Selling insurance against possibly harmful future events became popular among Americans in the late eighteenth century. Among the reasons that more and more people in the former British colonies were drawn to conduct this kind of business was that acting as an insurer required neither formal training nor special equipment. Basically, anyone who was literate and had access to pen and paper could write up a contract that promised some sort of financial compensation for losses or damages to someone, if that person feared a certain event could disrupt his or her comfort and in exchange made a regular payment. Thus, a man named Ephraim Tucker decided in 1793 to issue insurance for “the elegant full-blooded horse Clericus” during its transfer between stables.1 Philadelphia merchants routinely agreed to insure each other against the so-called dangers of the sea. Churches in New England raised funds to insure the lives of their clergy and the clergymen’s widows and children. Neighbors issued contracts to insure each other’s homes against destruction by fire. Firemen, too, clubbed together to provide financial means for any event that caused one of them to suffer physical harm. The practice of taking on other people’s risks, this shows, was often performed by nonexperts.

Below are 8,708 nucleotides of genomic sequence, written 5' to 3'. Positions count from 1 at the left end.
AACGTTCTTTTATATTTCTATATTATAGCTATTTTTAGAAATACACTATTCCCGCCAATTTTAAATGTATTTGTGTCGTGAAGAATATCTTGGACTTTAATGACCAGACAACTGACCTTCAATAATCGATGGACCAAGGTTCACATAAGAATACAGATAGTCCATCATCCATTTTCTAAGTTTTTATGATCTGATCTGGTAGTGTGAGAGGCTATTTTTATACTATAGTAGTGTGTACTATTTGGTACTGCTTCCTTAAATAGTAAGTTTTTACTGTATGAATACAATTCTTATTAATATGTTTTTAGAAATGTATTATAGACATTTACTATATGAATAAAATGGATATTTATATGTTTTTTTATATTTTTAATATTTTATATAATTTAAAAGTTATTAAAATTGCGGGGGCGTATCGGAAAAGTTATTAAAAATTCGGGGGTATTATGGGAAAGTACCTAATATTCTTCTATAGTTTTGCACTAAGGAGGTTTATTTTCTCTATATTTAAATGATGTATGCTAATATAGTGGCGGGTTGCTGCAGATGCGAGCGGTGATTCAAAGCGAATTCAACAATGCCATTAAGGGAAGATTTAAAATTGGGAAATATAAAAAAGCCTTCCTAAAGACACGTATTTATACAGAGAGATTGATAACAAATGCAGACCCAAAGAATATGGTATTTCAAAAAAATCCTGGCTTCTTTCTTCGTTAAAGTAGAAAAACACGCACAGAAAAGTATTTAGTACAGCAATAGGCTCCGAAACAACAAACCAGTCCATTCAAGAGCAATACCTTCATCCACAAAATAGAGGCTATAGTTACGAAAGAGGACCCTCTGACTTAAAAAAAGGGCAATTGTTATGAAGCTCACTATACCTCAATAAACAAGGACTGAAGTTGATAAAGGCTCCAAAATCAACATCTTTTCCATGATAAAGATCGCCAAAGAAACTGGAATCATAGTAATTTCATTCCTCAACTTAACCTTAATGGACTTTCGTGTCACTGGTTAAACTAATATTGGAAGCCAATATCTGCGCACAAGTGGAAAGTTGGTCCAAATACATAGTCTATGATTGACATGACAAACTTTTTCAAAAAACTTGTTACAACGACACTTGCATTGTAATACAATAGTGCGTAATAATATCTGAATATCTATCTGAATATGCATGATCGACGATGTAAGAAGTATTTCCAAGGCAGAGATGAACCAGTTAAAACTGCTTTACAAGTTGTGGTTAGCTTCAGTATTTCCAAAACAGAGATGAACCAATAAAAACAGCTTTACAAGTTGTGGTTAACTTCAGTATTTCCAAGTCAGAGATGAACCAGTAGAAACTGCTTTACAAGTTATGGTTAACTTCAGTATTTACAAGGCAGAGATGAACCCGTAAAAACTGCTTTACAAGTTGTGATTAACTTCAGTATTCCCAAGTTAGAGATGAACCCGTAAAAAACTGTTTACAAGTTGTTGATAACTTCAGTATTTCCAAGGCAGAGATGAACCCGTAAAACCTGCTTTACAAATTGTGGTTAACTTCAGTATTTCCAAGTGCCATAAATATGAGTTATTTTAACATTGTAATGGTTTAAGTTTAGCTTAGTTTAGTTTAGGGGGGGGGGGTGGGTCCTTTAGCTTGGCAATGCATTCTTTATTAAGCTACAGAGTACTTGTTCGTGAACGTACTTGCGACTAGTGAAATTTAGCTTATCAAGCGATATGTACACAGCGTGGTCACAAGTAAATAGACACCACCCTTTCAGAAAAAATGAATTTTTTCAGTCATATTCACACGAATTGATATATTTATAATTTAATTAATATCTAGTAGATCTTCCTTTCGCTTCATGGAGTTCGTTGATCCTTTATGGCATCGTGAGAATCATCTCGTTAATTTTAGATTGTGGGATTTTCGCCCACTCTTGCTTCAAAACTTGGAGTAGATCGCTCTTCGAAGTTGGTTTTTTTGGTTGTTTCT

This year is not the first time in the United States that climate change became a politically charged, hotly debated topic during a very active hurricane season. A comparable situation occurred in the 2005 season, when Hurricanes Katrina and Rita hit the Gulf Coast. Similar to current federal policy, the Bush administration prevented the EPA from informing the public about climate change by actively changing the agency’s reports and suppressing the use of the terms “climate change” and “global warming.” Nevertheless, nongovernmental climate scientists engaged in heated debate in scientific journals and conferences about whether anthropogenic climate change was making hurricanes more destructive, increasingly frequent, or both.1 While this remains a crucial question (particularly in the U.S. context of widespread climate change denialism), the connected and equally central point is whether and how societies can adapt to a potentially unprecedented situation with regard to the frequency and severity of extreme events.